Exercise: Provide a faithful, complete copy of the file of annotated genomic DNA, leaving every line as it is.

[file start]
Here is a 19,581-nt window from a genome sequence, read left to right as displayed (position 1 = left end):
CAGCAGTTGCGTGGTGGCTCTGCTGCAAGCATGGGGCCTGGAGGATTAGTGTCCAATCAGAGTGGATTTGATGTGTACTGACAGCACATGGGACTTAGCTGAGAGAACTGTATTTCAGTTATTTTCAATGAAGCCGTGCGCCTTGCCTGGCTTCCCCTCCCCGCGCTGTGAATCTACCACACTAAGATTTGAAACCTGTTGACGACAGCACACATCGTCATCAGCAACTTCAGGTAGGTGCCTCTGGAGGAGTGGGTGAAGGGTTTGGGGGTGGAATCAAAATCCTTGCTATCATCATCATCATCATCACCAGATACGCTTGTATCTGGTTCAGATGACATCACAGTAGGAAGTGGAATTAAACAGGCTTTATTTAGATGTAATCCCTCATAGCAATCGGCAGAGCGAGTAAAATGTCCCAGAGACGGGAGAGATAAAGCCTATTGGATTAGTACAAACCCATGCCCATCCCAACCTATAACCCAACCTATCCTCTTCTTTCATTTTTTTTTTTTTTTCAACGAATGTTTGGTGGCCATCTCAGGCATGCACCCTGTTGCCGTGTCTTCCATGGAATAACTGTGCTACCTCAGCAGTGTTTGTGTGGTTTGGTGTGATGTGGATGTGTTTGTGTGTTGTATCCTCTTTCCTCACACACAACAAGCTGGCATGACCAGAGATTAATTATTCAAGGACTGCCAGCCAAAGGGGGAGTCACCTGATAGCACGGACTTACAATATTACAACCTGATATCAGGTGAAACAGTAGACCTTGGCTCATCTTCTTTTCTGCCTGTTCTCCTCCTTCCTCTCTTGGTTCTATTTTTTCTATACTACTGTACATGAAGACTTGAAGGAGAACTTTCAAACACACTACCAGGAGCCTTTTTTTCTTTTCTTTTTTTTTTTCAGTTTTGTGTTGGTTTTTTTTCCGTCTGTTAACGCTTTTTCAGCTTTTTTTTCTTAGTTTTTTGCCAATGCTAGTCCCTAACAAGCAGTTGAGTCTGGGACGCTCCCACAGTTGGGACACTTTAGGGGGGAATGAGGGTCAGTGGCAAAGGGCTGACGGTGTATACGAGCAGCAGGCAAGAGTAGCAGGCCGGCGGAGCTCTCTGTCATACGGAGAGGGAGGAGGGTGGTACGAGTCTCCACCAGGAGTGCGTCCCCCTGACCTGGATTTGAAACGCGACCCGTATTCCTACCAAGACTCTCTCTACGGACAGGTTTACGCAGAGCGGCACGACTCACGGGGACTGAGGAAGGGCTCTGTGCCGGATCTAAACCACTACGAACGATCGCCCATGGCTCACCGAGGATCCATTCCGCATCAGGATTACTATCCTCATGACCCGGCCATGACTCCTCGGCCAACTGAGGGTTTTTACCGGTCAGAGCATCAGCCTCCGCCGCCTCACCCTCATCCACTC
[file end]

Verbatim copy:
Here is a 19,581-nt window from a genome sequence, read left to right as displayed (position 1 = left end):
CAGCAGTTGCGTGGTGGCTCTGCTGCAAGCATGGGGCCTGGAGGATTAGTGTCCAATCAGAGTGGATTTGATGTGTACTGACAGCACATGGGACTTAGCTGAGAGAACTGTATTTCAGTTATTTTCAATGAAGCCGTGCGCCTTGCCTGGCTTCCCCTCCCCGCGCTGTGAATCTACCACACTAAGATTTGAAACCTGTTGACGACAGCACACATCGTCATCAGCAACTTCAGGTAGGTGCCTCTGGAGGAGTGGGTGAAGGGTTTGGGGGTGGAATCAAAATCCTTGCTATCATCATCATCATCATCACCAGATACGCTTGTATCTGGTTCAGATGACATCACAGTAGGAAGTGGAATTAAACAGGCTTTATTTAGATGTAATCCCTCATAGCAATCGGCAGAGCGAGTAAAATGTCCCAGAGACGGGAGAGATAAAGCCTATTGGATTAGTACAAACCCATGCCCATCCCAACCTATAACCCAACCTATCCTCTTCTTTCATTTTTTTTTTTTTTTCAACGAATGTTTGGTGGCCATCTCAGGCATGCACCCTGTTGCCGTGTCTTCCATGGAATAACTGTGCTACCTCAGCAGTGTTTGTGTGGTTTGGTGTGATGTGGATGTGTTTGTGTGTTGTATCCTCTTTCCTCACACACAACAAGCTGGCATGACCAGAGATTAATTATTCAAGGACTGCCAGCCAAAGGGGGAGTCACCTGATAGCACGGACTTACAATATTACAACCTGATATCAGGTGAAACAGTAGACCTTGGCTCATCTTCTTTTCTGCCTGTTCTCCTCCTTCCTCTCTTGGTTCTATTTTTTCTATACTACTGTACATGAAGACTTGAAGGAGAACTTTCAAACACACTACCAGGAGCCTTTTTTTCTTTTCTTTTTTTTTTTCAGTTTTGTGTTGGTTTTTTTTCCGTCTGTTAACGCTTTTTCAGCTTTTTTTTCTTAGTTTTTTGCCAATGCTAGTCCCTAACAAGCAGTTGAGTCTGGGACGCTCCCACAGTTGGGACACTTTAGGGGGGAATGAGGGTCAGTGGCAAAGGGCTGACGGTGTATACGAGCAGCAGGCAAGAGTAGCAGGCCGGCGGAGCTCTCTGTCATACGGAGAGGGAGGAGGGTGGTACGAGTCTCCACCAGGAGTGCGTCCCCCTGACCTGGATTTGAAACGCGACCCGTATTCCTACCAAGACTCTCTCTACGGACAGGTTTACGCAGAGCGGCACGACTCACGGGGACTGAGGAAGGGCTCTGTGCCGGATCTAAACCACTACGAACGATCGCCCATGGCTCACCGAGGATCCATTCCGCATCAGGATTACTATCCTCATGACCCGGCCATGACTCCTCGGCCAACTGAGGGTTTTTACCGGTCAGAGCATCAGCCTCCGCCGCCTCACCCTCATCCACTC